One issue that arises with companies who offer DMP is the lack of “Insolvency-like” regulation. Every IP has to be licensed through a professional body and are regulated by statute, their professional body and the Government through the Insolvency Service.  IPs also have professional guidelines to follow and are insured so there is recourse if things go wrong.  If you are wondering why you should take heed of this fundamental difference then you only have to look at the recently reported case of Gregson and Brooke Financial Services Limited and One Tick Limited.

Both Gregsons and One Tick offered a debt management service where clients would pay into a DMP. Clients complained to the Financial Conduct Authority (who governed both companies) that despite paying into their DMP their debt was increasing.  After some initial enquiries by the FCA both companies went into administration after which it was discovered the directors had withdrawn some £652,000 of client money for their own benefit.  While all four directors have been disqualified as directors, the true victims are the debt-ridden clients who now find they are in deeper financial trouble than before, despite making significant debt repayments; payments that would have been covered by IP insurance under a formal insolvency procedure.

The Association of Business Recovery Professionals have been so concerned with this (growing) problem they have published two guides:

“Don’t be misled by advice from an unlicensed advisor”

“My business is in financial difficulty”

These can be found on the Association’s website ( or on our website at

In short, if you find yourself in a position where the ability to service your debt is getting to (or has reached) a point of no return seek professional advice from an IP. With most practices, the first consultation is free of charge and could save you a lot of stress, anguish and, like the poor victims of the above companies, expense.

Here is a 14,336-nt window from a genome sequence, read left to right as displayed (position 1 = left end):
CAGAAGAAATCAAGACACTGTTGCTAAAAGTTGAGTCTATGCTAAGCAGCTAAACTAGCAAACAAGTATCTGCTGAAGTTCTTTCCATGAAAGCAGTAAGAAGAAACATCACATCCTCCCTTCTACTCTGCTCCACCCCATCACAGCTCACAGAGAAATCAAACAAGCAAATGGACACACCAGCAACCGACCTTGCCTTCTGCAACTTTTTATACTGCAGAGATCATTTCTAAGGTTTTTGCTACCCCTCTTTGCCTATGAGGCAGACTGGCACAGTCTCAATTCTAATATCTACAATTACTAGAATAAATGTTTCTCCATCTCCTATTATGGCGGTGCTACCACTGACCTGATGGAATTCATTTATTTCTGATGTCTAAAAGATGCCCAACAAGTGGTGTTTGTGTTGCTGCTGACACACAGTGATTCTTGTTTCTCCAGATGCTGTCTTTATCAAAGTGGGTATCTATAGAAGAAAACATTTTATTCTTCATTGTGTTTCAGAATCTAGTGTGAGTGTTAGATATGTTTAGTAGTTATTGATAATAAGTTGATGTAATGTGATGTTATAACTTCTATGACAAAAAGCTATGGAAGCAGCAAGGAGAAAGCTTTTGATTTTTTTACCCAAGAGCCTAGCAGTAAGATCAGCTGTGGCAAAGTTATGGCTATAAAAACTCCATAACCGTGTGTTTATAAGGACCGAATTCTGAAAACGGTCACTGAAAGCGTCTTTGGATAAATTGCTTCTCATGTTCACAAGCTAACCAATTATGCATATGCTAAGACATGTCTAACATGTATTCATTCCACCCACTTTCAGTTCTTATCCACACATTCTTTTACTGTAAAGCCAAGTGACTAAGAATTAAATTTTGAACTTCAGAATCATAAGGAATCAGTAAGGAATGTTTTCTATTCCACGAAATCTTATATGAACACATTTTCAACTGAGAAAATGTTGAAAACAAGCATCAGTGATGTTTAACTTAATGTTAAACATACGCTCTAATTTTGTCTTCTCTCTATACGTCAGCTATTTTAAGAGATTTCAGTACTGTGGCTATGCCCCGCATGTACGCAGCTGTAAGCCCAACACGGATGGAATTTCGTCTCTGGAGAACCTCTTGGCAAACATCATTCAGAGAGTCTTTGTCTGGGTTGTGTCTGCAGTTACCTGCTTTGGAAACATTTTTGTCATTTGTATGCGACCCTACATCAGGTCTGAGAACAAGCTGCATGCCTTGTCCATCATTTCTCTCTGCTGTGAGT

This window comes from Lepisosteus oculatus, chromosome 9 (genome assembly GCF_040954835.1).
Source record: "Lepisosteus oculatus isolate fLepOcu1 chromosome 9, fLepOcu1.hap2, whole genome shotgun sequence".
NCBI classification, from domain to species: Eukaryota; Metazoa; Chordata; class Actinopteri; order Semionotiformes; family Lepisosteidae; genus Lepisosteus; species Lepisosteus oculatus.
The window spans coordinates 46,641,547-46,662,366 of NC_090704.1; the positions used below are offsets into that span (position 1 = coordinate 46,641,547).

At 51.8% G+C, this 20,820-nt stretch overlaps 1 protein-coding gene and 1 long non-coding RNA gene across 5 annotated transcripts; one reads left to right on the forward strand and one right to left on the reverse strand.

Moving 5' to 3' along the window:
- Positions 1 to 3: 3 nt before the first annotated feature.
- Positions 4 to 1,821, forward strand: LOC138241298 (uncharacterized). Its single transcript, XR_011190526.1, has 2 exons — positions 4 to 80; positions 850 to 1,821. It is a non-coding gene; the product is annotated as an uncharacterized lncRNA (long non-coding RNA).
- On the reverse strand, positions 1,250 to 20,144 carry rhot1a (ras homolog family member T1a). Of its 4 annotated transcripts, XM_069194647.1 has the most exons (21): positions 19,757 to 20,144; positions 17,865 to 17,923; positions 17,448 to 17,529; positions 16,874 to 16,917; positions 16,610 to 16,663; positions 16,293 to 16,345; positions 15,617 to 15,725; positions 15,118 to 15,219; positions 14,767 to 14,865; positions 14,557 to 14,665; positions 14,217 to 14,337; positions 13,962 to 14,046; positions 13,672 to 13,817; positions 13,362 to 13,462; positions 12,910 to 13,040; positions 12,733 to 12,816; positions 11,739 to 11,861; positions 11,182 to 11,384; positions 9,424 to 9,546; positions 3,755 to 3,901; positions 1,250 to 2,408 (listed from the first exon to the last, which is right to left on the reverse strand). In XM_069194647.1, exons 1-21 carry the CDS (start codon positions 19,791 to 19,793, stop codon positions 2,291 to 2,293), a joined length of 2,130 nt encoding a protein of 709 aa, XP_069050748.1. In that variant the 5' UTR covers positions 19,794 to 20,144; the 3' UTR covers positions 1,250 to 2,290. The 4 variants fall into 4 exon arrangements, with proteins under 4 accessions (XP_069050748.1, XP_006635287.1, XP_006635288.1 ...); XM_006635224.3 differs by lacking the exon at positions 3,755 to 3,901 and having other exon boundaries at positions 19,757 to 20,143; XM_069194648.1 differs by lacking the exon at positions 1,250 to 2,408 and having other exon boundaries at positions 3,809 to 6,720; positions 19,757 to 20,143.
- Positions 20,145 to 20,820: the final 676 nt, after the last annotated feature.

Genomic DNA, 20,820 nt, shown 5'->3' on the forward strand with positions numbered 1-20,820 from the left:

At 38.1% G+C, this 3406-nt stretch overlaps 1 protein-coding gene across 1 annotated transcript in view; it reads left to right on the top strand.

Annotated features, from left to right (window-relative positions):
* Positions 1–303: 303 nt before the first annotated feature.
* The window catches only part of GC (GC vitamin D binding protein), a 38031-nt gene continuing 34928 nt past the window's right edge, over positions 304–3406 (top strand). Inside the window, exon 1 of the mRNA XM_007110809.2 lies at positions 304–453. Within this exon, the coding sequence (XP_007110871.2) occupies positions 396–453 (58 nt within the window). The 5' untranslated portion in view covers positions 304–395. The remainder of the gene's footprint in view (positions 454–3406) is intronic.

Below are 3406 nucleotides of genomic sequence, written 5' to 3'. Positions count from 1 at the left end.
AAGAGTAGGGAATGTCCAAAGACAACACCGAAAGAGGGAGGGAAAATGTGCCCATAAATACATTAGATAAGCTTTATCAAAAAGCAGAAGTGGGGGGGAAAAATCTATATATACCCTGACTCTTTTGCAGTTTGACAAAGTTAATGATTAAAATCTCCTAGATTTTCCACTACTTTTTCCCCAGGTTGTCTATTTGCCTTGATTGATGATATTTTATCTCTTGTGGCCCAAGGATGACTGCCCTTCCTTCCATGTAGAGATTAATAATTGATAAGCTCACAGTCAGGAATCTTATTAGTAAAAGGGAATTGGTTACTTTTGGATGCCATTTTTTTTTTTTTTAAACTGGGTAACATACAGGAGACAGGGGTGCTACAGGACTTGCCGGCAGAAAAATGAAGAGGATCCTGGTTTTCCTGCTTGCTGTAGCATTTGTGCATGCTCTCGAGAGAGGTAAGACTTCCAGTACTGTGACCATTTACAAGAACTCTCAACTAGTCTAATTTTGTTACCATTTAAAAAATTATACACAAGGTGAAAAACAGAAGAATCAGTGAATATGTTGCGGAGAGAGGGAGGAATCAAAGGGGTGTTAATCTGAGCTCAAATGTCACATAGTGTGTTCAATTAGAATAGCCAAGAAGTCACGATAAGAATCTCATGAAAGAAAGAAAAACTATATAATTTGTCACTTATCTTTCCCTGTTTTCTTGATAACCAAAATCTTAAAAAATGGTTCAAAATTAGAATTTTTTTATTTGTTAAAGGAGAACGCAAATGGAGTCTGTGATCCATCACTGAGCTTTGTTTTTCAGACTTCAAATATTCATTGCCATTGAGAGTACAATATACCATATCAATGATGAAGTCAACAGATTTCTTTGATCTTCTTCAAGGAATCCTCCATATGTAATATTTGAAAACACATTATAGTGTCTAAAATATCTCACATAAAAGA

PBC are pleased to announce a first and final dividend to creditors from an individual voluntary arrangement (IVA).

The debtor’s proposals for an IVA were approved in November 2017 and comprised a lump sum following the sale of an investment property. The arrangement included the removal of a second charge against the dwelling property, with the creditor in question submitting a claim in the IVA.

Joint Supervisor, Gary Pettit said, “It is pleasing to see this dividend paid to creditors and the IVA nearing a successful completion. The IVA has successfully dealt with the debtor’s financial difficulties, which were not helped by the debt management plan he was previously using”.

For more information on IVAs, please see this video.

A Round Up of Recent Insolvency Statistics and Perhaps More Trouble Ahead!

Last week The Insolvency Service released the insolvency statistics for the fourth quarter of 2017. Whenever these are published, the newspapers will always look for the story without going into the details.

So for example, the press reported that personal insolvencies in 2017 increased by 9% as compared to 2016, Of course that is correct, but they didn’t report that personal insolvencies fell by 11% in Q4 2017 as compared to Q3.

It is of course true that when inflation is higher than increases in wages then it will have an effect on individuals’ surplus income and in many cases (99,196 in 2017), will lead to personal insolvencies. In the short term this is expected to continue.

Another story that didn’t seem to hit the headlines was a 2.5% rise in corporate insolvencies in 2017 as compared to 2016. First this is a small increase in any event. However, it should also be noted that corporate insolvencies have been at a historically low number for a few years now, so a small increase on what is already a small number is not worth mentioning.

So this all seems like reasonably good news for the economy as a whole. On face value it does but at PBC we are starting to see growing signs of trouble ahead.  Over the last 3 months we have seen a growing number of enquiries and work.  It is fair to say that the retail sector (the high street in particular), is struggling, partially because of the reduction in personal incomes., and also businesses which deal with discretionary spend items (for example, new car sales are down).

At some stage we also expect fallout from the Carillion failure as subcontractors and those further down the chain come to terms with the lost income and future work.

It was also interesting to see that the FCA has started to address the issue of interest only mortgages. The FCA estimate there are 1.67 million full interest only and part capital repayment mortgages in the UK and the most of these will conclude in the next 10 to 14 years. Clearly as these come to a conclusion it will have an effect on those consumers and therefore the economy.  Only time will tell.

As always if you or your business is starting to struggle we would always recommend that you take advice at an early stage. Initial meetings with PBC are free and confidential.